Time allocated for PE has been squeezed and teachers' increased workload means they no longer have the time or inclination to run after-school games.
"Added to this has been the very understandable reluctance of schools and teachers to encourage any activity that might be seen as risky, and therefore make them liable to litigation," he says.
Prince Philip's comments came as he gave his support to the TES Get Active campaign, which is designed to help schools tackle the worrying rise in child obesity.
He has strong links to the world of sport as president of the Central Council for Physical Recreation, a group including sports governing bodies and teaching unions. His Duke of Edinburgh award scheme has 225,000 young people taking part in outdoor activities.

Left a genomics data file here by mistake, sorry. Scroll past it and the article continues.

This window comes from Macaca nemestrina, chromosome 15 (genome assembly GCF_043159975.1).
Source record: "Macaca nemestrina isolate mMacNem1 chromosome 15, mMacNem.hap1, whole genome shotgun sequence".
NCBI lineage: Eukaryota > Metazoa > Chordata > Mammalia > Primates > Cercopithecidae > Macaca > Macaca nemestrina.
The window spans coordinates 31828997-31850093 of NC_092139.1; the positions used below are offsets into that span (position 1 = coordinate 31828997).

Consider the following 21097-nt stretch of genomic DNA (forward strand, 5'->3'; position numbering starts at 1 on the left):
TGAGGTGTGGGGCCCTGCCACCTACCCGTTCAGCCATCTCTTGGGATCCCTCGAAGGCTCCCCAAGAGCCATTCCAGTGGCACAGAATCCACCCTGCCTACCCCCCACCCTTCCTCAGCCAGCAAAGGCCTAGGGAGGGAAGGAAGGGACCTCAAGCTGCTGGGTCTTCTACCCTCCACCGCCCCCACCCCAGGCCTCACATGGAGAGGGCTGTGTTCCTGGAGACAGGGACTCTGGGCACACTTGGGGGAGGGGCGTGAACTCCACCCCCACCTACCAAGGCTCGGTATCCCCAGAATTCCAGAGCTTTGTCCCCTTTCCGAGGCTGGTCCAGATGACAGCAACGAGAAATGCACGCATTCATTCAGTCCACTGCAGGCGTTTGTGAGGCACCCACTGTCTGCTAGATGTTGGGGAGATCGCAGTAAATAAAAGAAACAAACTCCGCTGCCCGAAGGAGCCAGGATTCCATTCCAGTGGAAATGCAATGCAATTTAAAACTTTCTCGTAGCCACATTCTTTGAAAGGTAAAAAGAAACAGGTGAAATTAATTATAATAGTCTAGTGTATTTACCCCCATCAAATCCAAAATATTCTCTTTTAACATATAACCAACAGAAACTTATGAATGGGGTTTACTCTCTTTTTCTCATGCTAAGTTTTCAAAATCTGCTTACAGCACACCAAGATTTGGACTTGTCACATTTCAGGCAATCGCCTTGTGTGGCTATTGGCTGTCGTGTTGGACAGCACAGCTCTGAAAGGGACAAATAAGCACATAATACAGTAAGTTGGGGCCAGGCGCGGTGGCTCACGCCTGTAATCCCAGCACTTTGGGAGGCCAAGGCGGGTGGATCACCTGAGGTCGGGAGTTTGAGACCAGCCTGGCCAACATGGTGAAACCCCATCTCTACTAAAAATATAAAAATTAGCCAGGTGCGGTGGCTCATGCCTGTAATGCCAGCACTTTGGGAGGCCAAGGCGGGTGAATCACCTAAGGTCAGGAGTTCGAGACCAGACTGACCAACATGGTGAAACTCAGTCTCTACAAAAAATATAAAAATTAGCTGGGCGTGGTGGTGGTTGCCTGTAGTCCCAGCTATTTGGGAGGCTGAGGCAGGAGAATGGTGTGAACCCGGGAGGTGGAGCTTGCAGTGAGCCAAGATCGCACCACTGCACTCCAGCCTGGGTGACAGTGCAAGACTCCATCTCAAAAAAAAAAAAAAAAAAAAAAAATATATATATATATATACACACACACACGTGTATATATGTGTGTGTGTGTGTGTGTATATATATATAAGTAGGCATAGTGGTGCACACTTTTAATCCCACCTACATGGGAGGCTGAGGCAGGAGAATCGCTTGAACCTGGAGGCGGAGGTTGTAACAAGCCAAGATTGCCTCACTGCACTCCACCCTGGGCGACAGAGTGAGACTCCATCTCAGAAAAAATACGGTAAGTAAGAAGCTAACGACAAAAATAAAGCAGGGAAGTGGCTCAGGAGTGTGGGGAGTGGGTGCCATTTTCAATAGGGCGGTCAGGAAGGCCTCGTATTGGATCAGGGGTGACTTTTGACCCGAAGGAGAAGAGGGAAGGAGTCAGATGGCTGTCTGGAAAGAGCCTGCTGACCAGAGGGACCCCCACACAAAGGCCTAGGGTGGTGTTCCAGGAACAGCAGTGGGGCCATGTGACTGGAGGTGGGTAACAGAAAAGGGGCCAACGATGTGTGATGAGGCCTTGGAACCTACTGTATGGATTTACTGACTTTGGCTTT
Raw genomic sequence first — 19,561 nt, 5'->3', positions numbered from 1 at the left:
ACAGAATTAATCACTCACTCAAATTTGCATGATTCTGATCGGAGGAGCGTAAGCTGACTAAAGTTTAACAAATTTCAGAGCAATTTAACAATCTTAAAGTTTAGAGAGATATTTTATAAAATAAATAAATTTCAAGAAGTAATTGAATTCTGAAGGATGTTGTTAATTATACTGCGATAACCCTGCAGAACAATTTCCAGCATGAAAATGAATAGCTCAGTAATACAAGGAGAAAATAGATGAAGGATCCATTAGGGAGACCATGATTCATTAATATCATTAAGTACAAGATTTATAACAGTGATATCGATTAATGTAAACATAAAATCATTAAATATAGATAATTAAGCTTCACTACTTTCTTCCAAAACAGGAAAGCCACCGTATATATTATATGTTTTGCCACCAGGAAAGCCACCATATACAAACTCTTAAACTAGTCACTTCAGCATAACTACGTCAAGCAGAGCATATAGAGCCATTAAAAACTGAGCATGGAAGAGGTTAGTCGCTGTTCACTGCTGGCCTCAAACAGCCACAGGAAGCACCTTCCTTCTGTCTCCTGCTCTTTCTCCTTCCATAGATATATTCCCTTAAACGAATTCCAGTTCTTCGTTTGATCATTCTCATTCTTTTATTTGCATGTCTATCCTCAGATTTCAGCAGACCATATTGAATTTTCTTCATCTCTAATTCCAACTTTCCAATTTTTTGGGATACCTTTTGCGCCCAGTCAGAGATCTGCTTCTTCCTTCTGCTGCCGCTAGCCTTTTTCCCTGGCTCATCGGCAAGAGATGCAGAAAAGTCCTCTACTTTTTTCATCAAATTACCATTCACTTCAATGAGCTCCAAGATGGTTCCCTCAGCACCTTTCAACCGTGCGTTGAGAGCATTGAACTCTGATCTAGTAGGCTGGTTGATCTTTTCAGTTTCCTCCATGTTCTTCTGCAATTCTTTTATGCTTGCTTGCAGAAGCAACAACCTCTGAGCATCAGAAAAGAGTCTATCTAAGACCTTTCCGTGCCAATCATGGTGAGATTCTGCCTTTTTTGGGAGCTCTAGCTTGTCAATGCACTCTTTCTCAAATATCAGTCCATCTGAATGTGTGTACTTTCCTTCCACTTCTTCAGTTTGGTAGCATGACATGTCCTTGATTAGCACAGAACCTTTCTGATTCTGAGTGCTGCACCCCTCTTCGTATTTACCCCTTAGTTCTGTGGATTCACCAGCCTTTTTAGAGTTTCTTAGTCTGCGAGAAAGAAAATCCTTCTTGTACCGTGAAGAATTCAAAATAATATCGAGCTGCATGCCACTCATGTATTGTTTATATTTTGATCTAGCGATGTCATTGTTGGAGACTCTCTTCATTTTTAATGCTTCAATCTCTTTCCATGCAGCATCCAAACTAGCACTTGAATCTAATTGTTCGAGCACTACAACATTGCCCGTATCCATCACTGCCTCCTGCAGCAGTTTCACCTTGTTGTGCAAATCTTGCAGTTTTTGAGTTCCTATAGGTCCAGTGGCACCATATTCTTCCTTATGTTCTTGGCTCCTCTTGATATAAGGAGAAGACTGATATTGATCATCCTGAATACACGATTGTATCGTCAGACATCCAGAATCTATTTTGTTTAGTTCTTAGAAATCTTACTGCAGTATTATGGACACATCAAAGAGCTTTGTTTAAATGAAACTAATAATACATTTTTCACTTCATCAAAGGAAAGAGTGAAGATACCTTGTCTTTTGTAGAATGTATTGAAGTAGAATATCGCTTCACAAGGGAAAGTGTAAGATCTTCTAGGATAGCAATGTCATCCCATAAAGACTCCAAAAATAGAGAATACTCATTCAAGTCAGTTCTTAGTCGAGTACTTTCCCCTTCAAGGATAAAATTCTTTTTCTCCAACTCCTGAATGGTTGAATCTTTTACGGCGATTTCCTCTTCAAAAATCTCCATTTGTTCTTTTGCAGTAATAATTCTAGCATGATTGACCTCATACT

Prince Philip's comments follow concerns raised by David Bell, the chief inspector of schools, who asked last month whether it is "time to inject more of the physical into physical education?".
A Department for Education and Skills survey last week showed that only a third of five and six-year-olds are meeting the Government's target and doing two hours high-quality PE and school sport each week.
But the Duke of Edinburgh says in The TES: "My impression is that the pendulum is beginning to swing back towards those who would like to see better PE provision and a greater emphasis on the value of regular exercise for every age-group in the community."
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